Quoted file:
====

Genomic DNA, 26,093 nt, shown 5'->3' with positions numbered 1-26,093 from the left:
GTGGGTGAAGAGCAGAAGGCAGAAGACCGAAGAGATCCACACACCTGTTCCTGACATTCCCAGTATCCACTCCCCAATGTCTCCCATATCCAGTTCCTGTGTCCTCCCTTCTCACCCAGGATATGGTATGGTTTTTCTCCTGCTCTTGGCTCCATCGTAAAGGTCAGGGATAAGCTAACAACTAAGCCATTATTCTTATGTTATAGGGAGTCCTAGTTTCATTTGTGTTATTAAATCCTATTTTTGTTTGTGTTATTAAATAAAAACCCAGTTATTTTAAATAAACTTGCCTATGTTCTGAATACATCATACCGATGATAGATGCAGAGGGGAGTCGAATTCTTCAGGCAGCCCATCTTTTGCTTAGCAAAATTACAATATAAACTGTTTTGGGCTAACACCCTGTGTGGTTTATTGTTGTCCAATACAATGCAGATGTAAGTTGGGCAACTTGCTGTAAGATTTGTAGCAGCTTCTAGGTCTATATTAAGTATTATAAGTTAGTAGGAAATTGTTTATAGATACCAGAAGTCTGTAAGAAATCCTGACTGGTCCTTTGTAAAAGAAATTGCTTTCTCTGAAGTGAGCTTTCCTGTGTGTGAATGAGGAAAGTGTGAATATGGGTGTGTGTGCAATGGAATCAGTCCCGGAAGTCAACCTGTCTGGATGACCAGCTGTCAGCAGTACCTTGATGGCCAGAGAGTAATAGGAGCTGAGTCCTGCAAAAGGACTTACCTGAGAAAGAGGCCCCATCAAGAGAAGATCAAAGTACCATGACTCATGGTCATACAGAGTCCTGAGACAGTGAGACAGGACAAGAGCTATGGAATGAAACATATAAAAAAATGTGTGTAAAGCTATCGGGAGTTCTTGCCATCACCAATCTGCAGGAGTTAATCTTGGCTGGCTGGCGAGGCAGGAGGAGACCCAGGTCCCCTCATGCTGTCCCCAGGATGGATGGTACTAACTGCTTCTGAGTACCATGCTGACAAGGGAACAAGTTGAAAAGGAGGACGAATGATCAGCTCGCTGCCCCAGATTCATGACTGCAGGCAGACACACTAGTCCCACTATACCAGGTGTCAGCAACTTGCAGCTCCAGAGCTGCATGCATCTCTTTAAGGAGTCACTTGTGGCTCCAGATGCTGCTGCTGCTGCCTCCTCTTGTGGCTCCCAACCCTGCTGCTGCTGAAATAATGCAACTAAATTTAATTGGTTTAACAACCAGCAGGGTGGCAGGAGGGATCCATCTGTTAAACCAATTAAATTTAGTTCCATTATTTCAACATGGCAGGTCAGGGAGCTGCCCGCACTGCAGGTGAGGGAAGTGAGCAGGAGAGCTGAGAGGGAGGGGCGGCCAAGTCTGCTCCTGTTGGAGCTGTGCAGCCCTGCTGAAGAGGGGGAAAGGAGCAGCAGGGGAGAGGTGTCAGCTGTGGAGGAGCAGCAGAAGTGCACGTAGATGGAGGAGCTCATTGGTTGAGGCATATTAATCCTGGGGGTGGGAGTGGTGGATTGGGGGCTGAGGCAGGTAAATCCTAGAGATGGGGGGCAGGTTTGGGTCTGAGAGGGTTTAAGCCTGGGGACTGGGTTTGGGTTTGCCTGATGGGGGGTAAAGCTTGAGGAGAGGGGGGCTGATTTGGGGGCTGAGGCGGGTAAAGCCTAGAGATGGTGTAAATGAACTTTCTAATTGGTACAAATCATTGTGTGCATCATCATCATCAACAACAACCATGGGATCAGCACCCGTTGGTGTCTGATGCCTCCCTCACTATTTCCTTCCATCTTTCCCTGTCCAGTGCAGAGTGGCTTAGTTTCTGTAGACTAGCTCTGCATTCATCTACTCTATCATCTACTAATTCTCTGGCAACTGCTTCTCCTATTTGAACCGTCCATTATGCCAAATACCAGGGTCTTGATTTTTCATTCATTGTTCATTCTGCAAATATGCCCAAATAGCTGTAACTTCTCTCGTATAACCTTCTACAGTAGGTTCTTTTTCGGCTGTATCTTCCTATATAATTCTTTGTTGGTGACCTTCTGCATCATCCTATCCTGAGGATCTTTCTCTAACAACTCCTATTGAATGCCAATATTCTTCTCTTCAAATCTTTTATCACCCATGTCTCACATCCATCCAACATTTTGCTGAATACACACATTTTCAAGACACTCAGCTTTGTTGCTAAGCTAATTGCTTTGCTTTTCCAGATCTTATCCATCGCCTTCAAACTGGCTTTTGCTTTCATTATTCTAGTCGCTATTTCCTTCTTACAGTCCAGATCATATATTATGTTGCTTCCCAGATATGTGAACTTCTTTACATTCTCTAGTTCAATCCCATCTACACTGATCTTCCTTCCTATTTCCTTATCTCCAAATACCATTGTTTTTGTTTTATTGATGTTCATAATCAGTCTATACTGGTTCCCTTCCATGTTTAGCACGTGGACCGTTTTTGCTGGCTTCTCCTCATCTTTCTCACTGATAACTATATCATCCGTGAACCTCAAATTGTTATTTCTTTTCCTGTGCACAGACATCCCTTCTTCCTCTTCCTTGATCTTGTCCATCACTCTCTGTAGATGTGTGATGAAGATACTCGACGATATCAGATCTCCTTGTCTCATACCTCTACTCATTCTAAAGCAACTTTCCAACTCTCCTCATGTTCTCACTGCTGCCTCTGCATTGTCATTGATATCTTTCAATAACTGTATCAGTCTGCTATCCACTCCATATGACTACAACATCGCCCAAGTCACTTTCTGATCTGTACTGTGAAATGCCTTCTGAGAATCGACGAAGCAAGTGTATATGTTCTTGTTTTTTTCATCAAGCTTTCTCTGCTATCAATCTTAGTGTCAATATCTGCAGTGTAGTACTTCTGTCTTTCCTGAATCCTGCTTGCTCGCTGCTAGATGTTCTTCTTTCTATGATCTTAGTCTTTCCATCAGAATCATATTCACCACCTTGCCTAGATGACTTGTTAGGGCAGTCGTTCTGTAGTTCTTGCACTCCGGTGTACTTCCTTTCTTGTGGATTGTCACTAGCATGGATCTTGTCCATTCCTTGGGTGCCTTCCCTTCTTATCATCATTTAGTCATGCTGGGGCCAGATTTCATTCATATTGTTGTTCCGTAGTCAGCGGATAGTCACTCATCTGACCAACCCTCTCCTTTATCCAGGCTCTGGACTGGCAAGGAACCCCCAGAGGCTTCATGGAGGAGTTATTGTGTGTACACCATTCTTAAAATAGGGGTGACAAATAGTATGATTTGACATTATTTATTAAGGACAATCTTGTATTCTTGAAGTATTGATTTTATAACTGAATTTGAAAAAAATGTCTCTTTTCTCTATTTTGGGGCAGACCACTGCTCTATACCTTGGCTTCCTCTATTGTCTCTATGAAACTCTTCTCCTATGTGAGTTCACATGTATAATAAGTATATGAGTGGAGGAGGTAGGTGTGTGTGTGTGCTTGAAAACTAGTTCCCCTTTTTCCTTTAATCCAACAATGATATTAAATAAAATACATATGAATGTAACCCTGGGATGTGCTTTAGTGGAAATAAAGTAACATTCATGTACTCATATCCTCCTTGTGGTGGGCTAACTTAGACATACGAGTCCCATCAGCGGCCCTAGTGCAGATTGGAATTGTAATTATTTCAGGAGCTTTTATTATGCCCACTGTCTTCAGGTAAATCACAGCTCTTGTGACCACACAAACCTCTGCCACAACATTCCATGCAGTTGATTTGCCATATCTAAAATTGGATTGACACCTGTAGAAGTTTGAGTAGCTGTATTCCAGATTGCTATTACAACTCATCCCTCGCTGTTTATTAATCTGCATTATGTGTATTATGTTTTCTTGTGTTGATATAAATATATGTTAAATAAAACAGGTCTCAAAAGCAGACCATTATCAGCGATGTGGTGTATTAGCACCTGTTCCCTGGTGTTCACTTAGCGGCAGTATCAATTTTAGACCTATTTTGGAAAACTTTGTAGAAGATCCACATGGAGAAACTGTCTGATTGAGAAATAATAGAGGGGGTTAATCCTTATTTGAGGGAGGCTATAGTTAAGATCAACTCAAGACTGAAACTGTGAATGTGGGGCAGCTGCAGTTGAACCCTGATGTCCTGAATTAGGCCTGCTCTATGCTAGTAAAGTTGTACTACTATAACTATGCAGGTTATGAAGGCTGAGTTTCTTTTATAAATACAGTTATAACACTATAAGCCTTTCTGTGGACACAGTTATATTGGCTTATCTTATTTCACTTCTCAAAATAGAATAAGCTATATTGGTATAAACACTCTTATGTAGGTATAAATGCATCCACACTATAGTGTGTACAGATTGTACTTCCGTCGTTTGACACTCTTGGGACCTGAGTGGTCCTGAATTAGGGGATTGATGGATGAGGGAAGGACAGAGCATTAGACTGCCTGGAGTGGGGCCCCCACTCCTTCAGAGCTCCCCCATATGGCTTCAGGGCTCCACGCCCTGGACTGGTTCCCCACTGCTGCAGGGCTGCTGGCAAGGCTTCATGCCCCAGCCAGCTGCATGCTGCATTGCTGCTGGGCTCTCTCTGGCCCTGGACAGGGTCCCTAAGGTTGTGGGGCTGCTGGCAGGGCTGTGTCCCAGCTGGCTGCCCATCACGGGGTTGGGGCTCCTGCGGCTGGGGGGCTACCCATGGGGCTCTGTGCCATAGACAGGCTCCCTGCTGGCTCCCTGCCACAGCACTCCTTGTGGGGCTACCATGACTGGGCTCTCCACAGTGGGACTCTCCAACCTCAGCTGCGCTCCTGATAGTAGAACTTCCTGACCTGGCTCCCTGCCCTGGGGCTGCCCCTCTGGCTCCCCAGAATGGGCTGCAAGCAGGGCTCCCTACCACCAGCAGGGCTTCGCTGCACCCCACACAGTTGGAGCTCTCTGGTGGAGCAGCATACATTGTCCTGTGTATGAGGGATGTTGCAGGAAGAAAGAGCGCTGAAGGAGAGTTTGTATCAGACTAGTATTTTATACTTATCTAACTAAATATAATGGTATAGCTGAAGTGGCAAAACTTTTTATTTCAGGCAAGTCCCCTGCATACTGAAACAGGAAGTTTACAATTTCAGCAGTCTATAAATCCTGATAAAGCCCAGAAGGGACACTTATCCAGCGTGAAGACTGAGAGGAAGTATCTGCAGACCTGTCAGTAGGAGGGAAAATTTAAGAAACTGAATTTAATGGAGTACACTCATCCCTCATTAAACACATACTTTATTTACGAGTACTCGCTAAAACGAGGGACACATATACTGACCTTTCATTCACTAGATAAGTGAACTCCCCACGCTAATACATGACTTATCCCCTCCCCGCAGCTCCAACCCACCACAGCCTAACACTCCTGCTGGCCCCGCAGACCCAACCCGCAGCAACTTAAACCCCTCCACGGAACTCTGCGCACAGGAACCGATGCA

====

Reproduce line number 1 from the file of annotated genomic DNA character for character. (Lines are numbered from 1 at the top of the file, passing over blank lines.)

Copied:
Genomic DNA, 26,093 nt, shown 5'->3' with positions numbered 1-26,093 from the left: